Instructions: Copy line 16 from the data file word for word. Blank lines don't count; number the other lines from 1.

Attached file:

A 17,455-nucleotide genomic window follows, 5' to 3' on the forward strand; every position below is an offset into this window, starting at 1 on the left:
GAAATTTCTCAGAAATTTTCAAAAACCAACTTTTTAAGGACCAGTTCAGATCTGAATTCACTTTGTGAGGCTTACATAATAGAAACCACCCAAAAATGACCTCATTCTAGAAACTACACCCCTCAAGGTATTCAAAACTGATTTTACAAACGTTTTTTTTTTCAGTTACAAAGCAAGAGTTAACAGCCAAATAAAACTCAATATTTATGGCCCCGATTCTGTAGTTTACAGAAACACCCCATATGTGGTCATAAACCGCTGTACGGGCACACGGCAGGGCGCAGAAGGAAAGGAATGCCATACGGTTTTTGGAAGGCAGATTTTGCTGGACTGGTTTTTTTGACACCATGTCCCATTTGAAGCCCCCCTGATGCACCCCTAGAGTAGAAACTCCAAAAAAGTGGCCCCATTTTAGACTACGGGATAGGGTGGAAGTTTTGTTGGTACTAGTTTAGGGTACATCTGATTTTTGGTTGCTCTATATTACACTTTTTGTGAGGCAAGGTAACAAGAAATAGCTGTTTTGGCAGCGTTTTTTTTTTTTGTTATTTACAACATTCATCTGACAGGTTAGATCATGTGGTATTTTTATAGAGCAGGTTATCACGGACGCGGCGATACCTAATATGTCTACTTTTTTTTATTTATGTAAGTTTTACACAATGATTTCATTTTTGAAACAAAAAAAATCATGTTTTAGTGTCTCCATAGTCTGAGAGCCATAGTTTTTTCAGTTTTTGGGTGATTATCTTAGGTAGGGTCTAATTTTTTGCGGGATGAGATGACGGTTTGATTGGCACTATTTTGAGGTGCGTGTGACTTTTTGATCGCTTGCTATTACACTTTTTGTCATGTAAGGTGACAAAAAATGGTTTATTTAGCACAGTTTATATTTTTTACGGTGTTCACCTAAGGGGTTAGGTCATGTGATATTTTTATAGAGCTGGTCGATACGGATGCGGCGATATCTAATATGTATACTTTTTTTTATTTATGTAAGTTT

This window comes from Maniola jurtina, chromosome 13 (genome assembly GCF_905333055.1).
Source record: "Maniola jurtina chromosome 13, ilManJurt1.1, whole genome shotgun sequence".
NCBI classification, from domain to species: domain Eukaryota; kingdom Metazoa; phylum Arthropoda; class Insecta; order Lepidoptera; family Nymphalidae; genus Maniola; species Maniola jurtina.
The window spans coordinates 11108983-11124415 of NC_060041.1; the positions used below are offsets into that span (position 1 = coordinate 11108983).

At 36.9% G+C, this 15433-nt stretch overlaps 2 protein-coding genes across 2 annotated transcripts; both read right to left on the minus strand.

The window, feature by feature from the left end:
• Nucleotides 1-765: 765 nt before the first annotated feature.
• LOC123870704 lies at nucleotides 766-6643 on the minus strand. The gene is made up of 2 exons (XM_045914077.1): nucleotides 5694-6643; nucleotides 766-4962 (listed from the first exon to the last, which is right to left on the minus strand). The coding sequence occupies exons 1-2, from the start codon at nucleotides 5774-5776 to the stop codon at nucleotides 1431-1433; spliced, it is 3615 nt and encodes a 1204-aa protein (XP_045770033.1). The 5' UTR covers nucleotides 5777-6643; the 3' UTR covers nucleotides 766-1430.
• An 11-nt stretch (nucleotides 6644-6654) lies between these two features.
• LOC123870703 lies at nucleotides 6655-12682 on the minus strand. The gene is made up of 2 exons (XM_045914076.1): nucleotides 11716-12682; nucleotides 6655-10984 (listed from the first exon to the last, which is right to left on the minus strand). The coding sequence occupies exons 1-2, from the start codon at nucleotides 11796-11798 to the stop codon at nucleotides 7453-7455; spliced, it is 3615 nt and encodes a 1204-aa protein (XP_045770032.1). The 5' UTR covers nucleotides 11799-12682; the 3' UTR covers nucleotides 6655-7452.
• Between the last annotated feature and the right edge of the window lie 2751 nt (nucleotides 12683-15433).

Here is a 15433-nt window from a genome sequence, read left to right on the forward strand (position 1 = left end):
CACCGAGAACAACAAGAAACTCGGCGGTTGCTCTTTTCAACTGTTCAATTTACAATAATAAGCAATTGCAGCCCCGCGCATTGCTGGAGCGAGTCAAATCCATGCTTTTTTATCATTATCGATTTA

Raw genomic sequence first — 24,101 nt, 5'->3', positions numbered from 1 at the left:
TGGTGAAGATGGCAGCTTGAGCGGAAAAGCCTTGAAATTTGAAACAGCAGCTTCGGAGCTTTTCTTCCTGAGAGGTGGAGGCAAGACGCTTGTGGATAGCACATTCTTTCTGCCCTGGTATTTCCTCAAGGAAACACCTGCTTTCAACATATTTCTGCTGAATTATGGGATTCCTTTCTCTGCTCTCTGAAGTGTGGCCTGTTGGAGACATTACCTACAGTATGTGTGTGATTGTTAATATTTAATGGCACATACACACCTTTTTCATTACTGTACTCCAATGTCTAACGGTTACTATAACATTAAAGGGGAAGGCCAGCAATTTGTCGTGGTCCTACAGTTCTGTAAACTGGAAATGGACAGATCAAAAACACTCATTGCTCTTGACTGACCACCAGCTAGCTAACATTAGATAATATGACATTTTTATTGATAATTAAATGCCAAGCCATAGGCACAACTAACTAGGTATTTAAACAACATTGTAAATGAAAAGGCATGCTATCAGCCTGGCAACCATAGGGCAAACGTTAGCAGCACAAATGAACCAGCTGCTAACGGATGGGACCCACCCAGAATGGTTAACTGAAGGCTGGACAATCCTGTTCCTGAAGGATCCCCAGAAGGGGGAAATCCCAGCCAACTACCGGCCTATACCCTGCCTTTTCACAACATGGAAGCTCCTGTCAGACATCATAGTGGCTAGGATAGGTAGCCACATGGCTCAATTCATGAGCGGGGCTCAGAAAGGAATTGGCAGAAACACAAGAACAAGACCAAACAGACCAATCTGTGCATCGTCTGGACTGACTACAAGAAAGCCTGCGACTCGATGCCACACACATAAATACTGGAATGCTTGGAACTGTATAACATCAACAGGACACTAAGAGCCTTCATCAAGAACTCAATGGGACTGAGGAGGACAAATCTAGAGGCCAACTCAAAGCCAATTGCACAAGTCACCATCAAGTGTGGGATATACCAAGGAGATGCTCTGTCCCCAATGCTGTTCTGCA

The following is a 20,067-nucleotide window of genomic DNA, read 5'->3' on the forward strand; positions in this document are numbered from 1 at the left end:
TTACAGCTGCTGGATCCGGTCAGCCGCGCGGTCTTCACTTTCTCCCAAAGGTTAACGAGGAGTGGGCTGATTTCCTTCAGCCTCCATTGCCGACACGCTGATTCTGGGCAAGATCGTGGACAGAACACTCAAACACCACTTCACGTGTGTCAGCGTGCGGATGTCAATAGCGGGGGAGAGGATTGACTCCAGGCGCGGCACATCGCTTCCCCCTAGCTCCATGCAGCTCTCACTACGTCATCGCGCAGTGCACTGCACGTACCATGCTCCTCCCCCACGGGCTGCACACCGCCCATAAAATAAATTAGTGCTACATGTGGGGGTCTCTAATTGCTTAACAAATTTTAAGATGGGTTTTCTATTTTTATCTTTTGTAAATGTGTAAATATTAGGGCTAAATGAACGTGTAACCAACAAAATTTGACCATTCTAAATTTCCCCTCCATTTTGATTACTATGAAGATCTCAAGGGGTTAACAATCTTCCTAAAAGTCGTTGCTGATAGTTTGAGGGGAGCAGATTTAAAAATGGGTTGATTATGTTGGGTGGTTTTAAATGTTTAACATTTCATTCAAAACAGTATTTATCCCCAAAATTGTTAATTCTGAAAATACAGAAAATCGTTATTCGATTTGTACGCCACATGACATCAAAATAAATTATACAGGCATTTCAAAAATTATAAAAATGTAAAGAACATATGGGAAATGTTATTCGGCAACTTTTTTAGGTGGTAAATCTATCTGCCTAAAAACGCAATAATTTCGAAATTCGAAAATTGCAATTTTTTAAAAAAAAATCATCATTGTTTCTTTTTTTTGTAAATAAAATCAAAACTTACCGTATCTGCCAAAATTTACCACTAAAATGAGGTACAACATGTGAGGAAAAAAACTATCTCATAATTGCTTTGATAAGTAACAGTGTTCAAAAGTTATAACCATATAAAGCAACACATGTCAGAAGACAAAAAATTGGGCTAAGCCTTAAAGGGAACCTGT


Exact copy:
Raw genomic sequence first — 24,101 nt, 5'->3', positions numbered from 1 at the left: